6 myths about electric vehicles and the outbound supply chain
With electric vehicle (EV) sales booming and auto manufacturers keen to meet growing global demand, we explore some of the most common myths about EV logistics – and sort fact from fallacy once and for all.
1. The outbound supply chain is only concerned with petrol and diesel vehicles.
Despite being neglected by the automotive industry for many decades, electric vehicles now play a crucial role in the fight against climate change. As a result, the automotive outbound supply chain and most major logistics providers are now set up to cater for the supply chain needs of the rapidly growing EV market.
2. Logistics providers don’t have specific arrangements in place to deal with EVs.
Wallenius Wilhelmsen’s first EV shipment took place 19 years ago in 2000, so the company has significant experience transporting EVs from A to B. Double lashing ensures EVs are stored safely on vessels – and on land, disabled units are transported using frames to ensure damage-free transit.
Extended pre-delivery inspection services include battery charging (for ocean transport, the maximum battery charge is 70%), installation and documentation. Additionally, a non-starter process means that flat or broken auxiliary batteries can be charged or changed, and immobile units can be lifted to battery stations on specially designed frames.
3. EVs are sometimes perceived to be too expensive to buy – consequently, the market doesn’t look set to grow.
According to Inside EVs, global sales of plug-in and battery electric vehicles are expected to hit 2.6 million this year. And the next decade will see exponential growth, with forecasts predicting 120 million more electric vehicles on our roads by 2030.
Indeed, some analysts believe that the year 2030 will see electric vehicles outnumber petrol-engine vehicles – in part due to government bans on conventional petrol and diesel vehicles. Industrial use of EVs also looks set to grow.
4. EVs are more dangerous to transport than conventional vehicles.
Despite common misconceptions, EVs aren’t considered any more dangerous to transport than other vehicles. According to a 2017 National Highway Traffic Safety Administration report: “… the propensity and severity of fires and explosions from the accidental ignition of flammable electrolytic solvents used in Li-ion battery systems are anticipated to be somewhat comparable to or perhaps slightly less than those for gasoline or diesel vehicular fuels”.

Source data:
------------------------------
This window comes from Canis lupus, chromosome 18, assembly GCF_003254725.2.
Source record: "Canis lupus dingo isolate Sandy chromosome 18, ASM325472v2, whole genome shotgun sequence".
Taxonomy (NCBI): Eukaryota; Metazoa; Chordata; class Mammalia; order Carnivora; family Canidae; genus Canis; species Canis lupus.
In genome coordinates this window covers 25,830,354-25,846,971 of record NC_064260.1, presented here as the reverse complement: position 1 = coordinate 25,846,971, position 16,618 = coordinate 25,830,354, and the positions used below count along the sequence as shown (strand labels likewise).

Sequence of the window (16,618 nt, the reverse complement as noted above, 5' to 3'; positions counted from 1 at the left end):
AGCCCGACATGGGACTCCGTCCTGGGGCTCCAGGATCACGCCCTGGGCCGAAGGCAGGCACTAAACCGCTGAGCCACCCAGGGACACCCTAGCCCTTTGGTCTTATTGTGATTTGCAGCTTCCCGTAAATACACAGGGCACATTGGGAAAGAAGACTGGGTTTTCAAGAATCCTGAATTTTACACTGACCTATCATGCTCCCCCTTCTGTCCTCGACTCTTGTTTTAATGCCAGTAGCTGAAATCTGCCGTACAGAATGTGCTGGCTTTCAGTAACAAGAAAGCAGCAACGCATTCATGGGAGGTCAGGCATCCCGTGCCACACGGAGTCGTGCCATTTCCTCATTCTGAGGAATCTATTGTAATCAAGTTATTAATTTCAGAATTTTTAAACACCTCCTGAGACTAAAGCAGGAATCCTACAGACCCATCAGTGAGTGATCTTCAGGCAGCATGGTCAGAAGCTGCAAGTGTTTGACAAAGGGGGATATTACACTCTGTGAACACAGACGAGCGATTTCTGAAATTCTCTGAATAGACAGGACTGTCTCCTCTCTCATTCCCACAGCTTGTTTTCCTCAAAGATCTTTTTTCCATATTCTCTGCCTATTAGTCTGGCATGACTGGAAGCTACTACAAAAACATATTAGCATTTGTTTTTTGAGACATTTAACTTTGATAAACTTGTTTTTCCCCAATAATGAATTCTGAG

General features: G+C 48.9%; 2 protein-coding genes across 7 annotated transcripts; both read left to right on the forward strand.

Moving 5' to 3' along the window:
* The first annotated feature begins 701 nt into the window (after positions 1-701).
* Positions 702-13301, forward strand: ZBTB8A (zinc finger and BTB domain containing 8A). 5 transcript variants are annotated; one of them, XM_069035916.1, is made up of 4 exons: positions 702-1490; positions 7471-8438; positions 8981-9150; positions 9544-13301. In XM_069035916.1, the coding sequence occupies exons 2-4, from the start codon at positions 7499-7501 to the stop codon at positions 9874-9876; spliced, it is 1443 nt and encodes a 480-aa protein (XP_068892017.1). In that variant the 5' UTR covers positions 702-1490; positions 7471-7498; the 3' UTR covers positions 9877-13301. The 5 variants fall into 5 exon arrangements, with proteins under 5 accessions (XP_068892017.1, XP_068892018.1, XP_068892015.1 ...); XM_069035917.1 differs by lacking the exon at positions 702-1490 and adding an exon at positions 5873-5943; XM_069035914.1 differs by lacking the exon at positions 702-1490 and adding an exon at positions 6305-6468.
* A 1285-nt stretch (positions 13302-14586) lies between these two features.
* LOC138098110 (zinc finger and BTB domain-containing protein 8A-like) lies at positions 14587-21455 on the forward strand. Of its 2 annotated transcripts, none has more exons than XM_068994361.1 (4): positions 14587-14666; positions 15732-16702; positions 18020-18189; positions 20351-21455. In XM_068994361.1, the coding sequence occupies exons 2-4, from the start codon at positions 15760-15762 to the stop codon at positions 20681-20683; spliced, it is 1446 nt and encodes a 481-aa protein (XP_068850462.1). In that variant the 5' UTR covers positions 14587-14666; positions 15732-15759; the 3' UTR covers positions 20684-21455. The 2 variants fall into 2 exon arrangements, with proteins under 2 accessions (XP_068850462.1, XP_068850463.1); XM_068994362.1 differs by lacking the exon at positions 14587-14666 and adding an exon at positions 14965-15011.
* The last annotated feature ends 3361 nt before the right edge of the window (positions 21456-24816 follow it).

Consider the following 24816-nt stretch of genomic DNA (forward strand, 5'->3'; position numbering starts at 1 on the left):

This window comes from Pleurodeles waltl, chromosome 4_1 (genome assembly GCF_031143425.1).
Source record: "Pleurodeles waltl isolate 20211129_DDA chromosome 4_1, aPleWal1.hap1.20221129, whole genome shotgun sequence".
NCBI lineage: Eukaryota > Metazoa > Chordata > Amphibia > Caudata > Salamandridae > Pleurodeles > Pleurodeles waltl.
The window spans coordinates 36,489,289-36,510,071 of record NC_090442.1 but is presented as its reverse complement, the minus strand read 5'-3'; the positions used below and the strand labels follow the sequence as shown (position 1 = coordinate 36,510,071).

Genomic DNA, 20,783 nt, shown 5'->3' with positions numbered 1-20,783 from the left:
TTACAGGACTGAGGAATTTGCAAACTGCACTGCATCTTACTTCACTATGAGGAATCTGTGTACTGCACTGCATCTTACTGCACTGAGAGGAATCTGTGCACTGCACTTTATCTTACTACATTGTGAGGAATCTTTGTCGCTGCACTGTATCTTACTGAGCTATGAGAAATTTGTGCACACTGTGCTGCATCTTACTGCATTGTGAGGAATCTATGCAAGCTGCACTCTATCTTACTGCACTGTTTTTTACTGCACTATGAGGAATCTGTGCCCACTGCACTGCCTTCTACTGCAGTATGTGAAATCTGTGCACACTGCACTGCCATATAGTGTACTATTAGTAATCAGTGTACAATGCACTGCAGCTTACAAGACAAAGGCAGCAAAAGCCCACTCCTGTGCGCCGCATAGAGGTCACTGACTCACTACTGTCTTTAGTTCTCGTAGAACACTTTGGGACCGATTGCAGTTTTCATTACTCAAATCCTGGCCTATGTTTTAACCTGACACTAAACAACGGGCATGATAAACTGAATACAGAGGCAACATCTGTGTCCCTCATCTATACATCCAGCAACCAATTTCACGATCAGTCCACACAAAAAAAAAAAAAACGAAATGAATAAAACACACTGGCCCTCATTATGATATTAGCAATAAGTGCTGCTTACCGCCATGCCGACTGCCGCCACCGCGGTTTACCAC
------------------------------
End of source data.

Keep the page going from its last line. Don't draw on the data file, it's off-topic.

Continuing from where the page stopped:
5. EVs aren’t any better for the environment than petrol or diesel cars when they’re charged by electricity produced from coal, oil or gas.
While EVs offer environmental benefits thanks to reduced emissions, some people are concerned that charging EVs from fossil fuel-generated electricity may negate the benefits.
Of course, global OEMs and suppliers are working hard to make EVs even greener by charging batteries from renewable sources. This is seen as the ‘last mile’ in terms of the environmental benefits of this technology.
But many studies now show that EVs are still greener than their ICE counterparts when charged with ‘dirty’ electricity sources. EV battery technology is becoming cheaper, lighter and more powerful, making vehicles cheaper, more efficient and more environmentally friendly.
6. The infrastructure for charging EVs is inadequate – each unit requires its own charging station.
While many believe that every vehicle requires its own charging station, the number of charging stations actually depends on the customer’s state of charge requirements and the transport mode with which the units were delivered at the storage facility. A case in point: Wallenius Wilhelmsen recently moved 30,000 EVs from the Baltimore to Zeebrugge and used four charging stations at the port of load and 20 at the port of delivery. Charging times vary but are generally thought to take between two and four hours per unit.